So, are you getting your five-a-day? Actually, throw that straight out of the window! Why? Because it’s a public health message – meaning that it’s aimed at the lowest possible denominator at which it’s considered that people might be likely to implement it, not what’s optimal. If you really want to make a difference to your health, then aim for 8 or more servings of vegetables and 2 of fruit every day, in as many different colours as possible. Start where you’re at, and go from there, increasing your number of servings gradually until you get there.

It’s so totally worth it.


And here’s a really interesting article you might also like to check out – NY Times – Breeding The Nutrition Out Of Our Food

 

 

What a way to be reminded – self-care

I know. It’s been a while. It was late June, I was in the final throes of revision for my final Year 2 exams and it was all too much, and I stopped writing.

Now I can hardly believe that two whole months and some have passed by.

After an extraordinarily crazy month of May with being continually on the move and having hardly any rest and relaxation whatsoever, and then moving straight into the final run up to the exams at the start of July, I started to feel burnt out, to the extent that when the exams were over, I couldn’t bring myself to write. Truth be told, I couldn’t bring myself to do other things besides too. The many things I’d planned for after the exams, and had been looking forward to, didn’t make the light of day.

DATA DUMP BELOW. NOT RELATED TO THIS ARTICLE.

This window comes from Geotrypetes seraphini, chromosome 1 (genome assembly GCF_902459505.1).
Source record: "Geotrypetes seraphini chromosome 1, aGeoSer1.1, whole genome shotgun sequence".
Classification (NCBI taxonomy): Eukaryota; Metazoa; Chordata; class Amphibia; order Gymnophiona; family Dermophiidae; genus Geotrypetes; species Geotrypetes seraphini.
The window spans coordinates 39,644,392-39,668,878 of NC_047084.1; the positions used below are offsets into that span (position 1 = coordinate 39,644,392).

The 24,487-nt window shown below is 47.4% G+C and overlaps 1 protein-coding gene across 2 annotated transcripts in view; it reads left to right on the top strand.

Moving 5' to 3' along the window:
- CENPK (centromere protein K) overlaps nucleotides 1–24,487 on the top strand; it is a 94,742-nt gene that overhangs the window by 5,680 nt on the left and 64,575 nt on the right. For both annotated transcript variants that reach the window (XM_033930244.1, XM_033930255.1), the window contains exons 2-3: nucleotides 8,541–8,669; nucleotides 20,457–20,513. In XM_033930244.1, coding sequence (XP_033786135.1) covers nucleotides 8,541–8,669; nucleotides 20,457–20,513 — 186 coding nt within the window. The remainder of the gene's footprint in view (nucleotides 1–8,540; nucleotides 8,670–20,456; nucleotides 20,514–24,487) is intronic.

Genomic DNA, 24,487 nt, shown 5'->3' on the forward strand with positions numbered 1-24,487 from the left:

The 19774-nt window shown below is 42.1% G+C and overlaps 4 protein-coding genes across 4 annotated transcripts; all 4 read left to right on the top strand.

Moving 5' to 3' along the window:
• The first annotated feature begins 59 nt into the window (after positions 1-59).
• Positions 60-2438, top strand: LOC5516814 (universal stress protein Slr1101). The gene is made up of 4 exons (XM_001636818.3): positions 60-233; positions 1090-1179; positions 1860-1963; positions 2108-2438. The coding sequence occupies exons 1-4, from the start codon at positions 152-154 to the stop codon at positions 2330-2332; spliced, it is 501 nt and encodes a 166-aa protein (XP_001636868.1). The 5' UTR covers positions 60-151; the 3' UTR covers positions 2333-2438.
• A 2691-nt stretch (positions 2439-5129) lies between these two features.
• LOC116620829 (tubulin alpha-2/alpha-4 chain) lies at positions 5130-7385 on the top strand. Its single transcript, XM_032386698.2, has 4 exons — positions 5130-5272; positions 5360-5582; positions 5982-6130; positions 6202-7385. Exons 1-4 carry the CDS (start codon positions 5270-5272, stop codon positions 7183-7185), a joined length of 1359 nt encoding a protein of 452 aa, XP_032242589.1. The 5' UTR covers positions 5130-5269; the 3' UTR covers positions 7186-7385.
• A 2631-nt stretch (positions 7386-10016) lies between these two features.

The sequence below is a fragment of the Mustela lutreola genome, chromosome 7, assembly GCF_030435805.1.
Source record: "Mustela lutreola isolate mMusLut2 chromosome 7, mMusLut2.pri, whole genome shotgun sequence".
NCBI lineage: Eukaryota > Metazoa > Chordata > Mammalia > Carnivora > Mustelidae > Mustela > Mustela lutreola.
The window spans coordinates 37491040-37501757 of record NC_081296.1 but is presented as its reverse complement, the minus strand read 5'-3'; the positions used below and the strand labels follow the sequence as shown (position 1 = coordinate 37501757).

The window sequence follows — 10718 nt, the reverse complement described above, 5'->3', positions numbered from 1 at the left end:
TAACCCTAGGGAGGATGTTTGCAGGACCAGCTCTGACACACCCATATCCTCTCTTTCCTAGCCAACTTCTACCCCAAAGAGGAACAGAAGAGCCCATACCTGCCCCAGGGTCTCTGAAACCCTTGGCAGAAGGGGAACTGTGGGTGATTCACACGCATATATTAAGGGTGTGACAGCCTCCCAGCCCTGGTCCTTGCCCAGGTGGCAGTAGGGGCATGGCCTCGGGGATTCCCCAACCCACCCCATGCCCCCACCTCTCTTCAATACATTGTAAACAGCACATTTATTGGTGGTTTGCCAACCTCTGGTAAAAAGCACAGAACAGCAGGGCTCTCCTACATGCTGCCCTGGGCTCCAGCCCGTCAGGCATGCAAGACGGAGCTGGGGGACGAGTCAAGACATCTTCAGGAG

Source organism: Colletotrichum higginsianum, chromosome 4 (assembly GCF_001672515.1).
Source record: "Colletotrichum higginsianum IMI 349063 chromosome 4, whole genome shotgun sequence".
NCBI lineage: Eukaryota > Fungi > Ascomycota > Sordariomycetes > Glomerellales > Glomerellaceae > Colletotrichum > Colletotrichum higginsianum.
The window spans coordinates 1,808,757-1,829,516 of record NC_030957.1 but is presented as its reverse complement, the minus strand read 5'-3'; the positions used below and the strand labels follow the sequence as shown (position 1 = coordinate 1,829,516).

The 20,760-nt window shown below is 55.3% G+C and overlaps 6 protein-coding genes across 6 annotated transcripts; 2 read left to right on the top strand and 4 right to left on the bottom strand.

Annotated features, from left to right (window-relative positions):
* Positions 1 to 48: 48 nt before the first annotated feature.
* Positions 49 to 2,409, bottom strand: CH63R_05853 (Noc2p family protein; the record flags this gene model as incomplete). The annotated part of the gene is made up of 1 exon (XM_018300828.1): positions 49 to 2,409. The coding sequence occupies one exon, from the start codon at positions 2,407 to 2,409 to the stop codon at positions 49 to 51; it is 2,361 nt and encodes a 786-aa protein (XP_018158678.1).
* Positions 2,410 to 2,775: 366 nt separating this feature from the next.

Not a great way to be reminded of the importance of self-care, but it was a good reminder.

Self-care is such an essential part of our well-being, and yet, it’s something that many, women in particular, forget about – whether it’s because we take on too much, don’t make the time, or feel guilty putting ourselves first.

We really can’t be there properly for others if we don’t fill ourselves up first. How can we be the best partner, wife, mum, and all those other roles we have, if we’re too tired, or too stressed, or too irritable? Not to mention the potential for adrenal fatigue, where the body becomes too worn out to function properly.

Taking just 20 minutes a day (and more, if you can) to spend some time outdoors, or do some deep breathing, or meditation, or dancing, or getting a massage, or cat nap can make a significant difference to your vitality. We know this, but we think we don’t have the time, so we push away the messages from our body and carry on, like that Duracell bunny.

But if we don’t make the time, our body will make us make the time.

Don’t do that. Take the time for self-care. Here, now, today. As the question goes, “If not now, then when?”

Make your next years your best years.

Love

Veronica
xo